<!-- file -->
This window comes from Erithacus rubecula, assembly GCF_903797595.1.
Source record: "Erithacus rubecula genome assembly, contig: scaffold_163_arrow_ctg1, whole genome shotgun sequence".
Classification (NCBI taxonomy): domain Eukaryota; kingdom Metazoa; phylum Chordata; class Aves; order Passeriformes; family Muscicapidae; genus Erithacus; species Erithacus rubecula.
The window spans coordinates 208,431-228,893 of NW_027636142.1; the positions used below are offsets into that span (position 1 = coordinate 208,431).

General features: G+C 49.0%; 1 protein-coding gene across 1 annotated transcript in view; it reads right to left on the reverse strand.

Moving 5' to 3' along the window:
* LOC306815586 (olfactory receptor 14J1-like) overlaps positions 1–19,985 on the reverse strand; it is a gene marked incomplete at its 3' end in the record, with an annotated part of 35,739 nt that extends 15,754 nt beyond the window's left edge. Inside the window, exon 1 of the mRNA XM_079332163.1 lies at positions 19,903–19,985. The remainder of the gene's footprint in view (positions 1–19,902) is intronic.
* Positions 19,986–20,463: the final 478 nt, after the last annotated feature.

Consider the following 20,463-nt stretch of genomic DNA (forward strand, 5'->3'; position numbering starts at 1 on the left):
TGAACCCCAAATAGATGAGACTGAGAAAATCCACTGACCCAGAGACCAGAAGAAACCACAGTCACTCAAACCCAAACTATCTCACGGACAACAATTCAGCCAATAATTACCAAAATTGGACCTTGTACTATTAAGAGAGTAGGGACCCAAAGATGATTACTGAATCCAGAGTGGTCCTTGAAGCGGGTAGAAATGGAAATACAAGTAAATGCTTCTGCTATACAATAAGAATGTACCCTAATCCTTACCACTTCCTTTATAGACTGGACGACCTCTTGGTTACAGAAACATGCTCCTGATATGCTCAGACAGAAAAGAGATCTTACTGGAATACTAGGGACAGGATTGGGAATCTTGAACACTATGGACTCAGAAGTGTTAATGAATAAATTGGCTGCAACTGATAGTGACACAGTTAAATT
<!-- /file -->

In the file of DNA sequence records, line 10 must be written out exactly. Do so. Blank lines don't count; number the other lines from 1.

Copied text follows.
TGAACCCCAAATAGATGAGACTGAGAAAATCCACTGACCCAGAGACCAGAAGAAACCACAGTCACTCAAACCCAAACTATCTCACGGACAACAATTCAGCCAATAATTACCAAAATTGGACCTTGTACTATTAAGAGAGTAGGGACCCAAAGATGATTACTGAATCCAGAGTGGTCCTTGAAGCGGGTAGAAATGGAAATACAAGTAAATGCTTCTGCTATACAATAAGAATGTACCCTAATCCTTACCACTTCCTTTATAGACTGGACGACCTCTTGGTTACAGAAACATGCTCCTGATATGCTCAGACAGAAAAGAGATCTTACTGGAATACTAGGGACAGGATTGGGAATCTTGAACACTATGGACTCAGAAGTGTTAATGAATAAATTGGCTGCAACTGATAGTGACACAGTTAAATT